Expert System for Picking Outfits (#1)

This is the first of a series of posts walking through how I built a robot valet that picks clothing combinations. This post picks safe outfits, but structures the knowledge base that eventually can pick interesting outfits.

Picking my clothes isn’t that hard so why overthink it? I probably wont save enough time spent picking clothes to offset the time it took learn prolog and work on many versions of this knowledge base, but formalizing the clothes picking process means I can generate a week of outfits at once, add rules for how many days before my pants are dirty, and find clothes that don’t fit in any outfit which sounded kind of cool.

Prolog is a logic programming language that allows programmers to define facts and rules and search their program structure to see if particular goals can be satisfied.

% all sandwiches are tasty
tasty(X):- sandwich(X).

% caprese is a sandwich

% is a caprese tasty?
> true

Getting Started

Let’s start with how to represent an article of clothing. A really simple knowledge base might have


outfit(Shirt, Pants, Shoes):-

which can respond to queries like

?- shirt(X).
Shirt = hawkseason_shirt;
Shirt = red_tshirt_banana_republic

?- outfit(Shirt, Pants, Shoes).
Shirt = hawkseason_shirt,
Pants = blue_chinos_jcrew,
Shoes = chili_leather_loafers .
random outfit image/svg+xml

In swipl, after each way prolog generates to satisfy the query outfit(Shirt, Pants, Shoes). you can terminate the search with . or ask for more variable assignments that satisfy the query with ;.

This definition of outfit doesn’t really generate interesting combinations, it just generates all combinations including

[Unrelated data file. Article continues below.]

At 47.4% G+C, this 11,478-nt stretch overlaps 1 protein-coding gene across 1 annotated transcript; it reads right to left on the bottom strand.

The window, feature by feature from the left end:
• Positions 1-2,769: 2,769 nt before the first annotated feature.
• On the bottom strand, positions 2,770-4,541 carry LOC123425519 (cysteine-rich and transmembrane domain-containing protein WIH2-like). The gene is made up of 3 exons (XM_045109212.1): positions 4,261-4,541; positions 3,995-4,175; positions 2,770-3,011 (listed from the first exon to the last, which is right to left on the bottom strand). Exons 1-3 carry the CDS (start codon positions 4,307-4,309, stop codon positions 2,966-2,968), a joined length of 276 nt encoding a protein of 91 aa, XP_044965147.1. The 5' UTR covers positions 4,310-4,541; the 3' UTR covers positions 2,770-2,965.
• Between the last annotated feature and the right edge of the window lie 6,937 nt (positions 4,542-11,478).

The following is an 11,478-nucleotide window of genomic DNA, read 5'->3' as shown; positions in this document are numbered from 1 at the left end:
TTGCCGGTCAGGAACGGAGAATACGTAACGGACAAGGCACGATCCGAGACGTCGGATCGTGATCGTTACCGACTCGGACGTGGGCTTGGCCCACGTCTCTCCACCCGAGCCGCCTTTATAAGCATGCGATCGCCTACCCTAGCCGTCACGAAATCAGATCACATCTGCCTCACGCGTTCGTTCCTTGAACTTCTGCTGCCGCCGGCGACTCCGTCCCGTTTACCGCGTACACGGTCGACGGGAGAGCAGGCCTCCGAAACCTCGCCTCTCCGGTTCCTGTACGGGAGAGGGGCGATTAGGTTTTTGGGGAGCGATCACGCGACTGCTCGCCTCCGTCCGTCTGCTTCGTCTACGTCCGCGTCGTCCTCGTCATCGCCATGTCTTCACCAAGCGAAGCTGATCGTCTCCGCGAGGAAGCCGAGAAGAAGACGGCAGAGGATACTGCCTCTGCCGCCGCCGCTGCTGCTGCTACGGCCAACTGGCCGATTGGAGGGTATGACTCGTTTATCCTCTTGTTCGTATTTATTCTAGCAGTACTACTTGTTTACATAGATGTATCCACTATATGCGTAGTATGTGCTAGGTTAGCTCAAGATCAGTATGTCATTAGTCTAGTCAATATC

Shirt = blue_button_down_untuckit,
Pants = blue_chinos_jcrew,
Shoes = blue_suede_loafers .

Getting more complicated with color

Let’s go back to our “closet” and layer in some more information like color hue, shade, and formality.

shirt(blue_button_down_untuckit, dark).
shirt(red_tshirt_banana_republic, dark).
pants(blue_chinos_jcrew, dark).
pants(gray_chinos_jcrew, dark).
shoes(chili_leather_loafers, dark).
shoes(blue_suede_loafers, light).

outfit(Shirt, Pants, Shoes):-
  shirt(Shirt, ShirtShade),
  pants(Pant, PantShade),
  shoes(Shoe, ShoeShade),
  ShirtShade = ShoeShade,
  ShirtShade \= PantShade.

Now when prolog tests out an outfit like

Shirt = blue_button_down_untuckit
Pants = gray_chinos_jcrew
Shoes = chili_leather_loafers
dark outfit image/svg+xml

it will realize that ShirtShade is the same as PantShade and reject the outfit. Queried directly, that is

?- outfit(blue_button_down_untuckit,

With this sort of structure, it’s easy to add rules for concepts like formality or color. Actually color is a little trickier and worth some focus, but a simple representation and rules like PantColor \= ShirtColor, PantColor \= ShoeColor generates safe outfits, though fails to highlight some more interesting combinations.

balanced outfit image/svg+xml